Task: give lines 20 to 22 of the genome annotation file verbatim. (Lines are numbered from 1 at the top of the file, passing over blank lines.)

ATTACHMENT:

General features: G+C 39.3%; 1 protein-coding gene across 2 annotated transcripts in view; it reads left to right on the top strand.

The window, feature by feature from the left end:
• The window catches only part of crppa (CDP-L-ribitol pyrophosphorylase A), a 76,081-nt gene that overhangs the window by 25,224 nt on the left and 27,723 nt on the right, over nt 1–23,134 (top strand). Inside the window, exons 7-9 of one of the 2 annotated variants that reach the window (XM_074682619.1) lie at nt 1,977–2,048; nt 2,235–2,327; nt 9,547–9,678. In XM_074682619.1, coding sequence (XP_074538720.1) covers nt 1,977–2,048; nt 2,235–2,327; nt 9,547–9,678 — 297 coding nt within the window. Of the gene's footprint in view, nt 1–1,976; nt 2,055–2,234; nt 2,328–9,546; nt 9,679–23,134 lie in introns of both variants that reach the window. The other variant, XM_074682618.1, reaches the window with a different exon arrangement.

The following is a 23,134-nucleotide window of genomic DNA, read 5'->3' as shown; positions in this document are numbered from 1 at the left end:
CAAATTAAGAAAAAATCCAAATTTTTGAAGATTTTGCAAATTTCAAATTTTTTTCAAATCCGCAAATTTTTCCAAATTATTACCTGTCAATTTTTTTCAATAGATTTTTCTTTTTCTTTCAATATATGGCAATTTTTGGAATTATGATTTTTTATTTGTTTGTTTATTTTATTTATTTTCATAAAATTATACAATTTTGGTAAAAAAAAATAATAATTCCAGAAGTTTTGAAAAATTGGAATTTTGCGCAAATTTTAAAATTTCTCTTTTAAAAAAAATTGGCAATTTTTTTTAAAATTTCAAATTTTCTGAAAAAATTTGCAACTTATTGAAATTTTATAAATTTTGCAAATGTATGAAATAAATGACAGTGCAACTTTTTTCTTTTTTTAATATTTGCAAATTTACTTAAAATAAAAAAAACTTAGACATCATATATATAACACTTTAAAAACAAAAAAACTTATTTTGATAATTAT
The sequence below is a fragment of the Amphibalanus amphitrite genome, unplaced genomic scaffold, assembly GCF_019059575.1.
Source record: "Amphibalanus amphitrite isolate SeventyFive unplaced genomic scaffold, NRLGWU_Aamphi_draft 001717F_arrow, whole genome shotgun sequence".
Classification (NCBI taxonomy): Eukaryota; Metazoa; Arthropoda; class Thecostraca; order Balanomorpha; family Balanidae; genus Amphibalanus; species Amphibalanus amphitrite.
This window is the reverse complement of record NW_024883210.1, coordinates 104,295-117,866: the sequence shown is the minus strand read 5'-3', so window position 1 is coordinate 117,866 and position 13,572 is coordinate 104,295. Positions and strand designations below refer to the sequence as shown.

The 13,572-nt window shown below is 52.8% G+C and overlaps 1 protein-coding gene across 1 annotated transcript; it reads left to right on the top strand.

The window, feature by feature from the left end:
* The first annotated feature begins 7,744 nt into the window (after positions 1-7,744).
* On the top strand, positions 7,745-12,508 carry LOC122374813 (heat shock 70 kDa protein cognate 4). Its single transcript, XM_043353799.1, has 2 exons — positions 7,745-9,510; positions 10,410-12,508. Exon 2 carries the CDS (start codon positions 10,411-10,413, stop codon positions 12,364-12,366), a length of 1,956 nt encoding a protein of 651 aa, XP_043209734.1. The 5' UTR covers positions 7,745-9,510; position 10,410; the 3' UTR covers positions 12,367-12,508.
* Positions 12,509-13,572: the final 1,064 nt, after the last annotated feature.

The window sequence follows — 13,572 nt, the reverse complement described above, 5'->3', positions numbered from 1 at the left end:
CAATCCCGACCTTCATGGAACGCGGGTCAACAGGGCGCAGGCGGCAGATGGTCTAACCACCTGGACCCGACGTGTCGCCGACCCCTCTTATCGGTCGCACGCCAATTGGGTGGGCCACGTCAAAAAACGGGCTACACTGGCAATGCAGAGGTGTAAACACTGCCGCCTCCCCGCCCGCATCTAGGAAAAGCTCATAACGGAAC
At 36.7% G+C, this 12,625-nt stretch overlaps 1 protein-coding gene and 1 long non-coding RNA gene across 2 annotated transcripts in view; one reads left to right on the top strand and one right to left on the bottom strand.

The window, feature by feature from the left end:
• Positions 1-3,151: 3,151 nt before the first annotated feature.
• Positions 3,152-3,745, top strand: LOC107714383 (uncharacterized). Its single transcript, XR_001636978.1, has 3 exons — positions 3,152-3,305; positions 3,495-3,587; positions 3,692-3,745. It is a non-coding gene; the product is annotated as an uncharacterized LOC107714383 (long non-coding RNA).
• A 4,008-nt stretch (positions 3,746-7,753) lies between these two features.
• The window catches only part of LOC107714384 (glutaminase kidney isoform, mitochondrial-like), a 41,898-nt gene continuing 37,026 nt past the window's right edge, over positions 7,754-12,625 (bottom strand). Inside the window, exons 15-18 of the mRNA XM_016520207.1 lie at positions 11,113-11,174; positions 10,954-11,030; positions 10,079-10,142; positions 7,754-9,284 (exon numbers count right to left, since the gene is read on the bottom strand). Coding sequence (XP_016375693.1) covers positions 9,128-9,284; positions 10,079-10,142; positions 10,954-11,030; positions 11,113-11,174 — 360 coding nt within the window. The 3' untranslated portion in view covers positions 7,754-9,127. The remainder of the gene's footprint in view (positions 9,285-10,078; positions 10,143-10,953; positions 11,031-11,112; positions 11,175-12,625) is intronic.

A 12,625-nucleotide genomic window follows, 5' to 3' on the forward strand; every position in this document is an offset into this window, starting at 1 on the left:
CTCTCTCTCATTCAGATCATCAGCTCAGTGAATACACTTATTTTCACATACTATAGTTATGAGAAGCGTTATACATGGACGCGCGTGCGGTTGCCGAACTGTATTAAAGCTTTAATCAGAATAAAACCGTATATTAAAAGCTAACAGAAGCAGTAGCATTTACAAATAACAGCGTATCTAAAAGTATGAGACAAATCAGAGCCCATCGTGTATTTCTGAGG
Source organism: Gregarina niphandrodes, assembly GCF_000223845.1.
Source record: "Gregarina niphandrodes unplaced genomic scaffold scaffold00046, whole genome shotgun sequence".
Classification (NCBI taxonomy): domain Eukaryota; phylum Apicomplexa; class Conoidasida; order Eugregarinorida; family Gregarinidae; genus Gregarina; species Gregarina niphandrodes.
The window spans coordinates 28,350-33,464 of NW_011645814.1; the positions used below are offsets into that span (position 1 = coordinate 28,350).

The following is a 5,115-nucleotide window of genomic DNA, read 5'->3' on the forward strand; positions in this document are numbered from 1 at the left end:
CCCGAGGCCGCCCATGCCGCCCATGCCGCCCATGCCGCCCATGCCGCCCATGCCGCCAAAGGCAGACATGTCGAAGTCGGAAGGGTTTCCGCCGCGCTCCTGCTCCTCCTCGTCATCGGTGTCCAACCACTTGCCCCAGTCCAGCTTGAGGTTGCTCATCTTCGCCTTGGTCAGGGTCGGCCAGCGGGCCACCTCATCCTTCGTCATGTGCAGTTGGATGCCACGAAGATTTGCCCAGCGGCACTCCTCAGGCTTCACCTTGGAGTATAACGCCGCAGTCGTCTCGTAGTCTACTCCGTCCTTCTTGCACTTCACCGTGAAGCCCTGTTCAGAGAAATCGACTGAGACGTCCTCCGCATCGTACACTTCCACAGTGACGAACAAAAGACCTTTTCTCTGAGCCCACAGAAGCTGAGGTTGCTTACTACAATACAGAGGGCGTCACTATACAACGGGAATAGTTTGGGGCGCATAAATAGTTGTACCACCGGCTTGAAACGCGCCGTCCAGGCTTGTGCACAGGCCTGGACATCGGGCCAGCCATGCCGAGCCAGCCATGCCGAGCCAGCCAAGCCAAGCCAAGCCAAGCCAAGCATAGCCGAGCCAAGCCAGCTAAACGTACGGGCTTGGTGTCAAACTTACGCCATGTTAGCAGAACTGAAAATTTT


• Positions 3,152-3,745, top strand: LOC107714383 (uncharacterized). Its single transcript, XR_001636978.1, has 3 exons — positions 3,152-3,305; positions 3,495-3,587; positions 3,692-3,745. It is a non-coding gene; the product is annotated as an uncharacterized LOC107714383 (long non-coding RNA).
• A 4,008-nt stretch (positions 3,746-7,753) lies between these two features.
• The window catches only part of LOC107714384 (glutaminase kidney isoform, mitochondrial-like), a 41,898-nt gene continuing 37,026 nt past the window's right edge, over positions 7,754-12,625 (bottom strand). Inside the window, exons 15-18 of the mRNA XM_016520207.1 lie at positions 11,113-11,174; positions 10,954-11,030; positions 10,079-10,142; positions 7,754-9,284 (exon numbers count right to left, since the gene is read on the bottom strand). Coding sequence (XP_016375693.1) covers positions 9,128-9,284; positions 10,079-10,142; positions 10,954-11,030; positions 11,113-11,174 — 360 coding nt within the window. The 3' untranslated portion in view covers positions 7,754-9,127. The remainder of the gene's footprint in view (positions 9,285-10,078; positions 10,143-10,953; positions 11,031-11,112; positions 11,175-12,625) is intronic.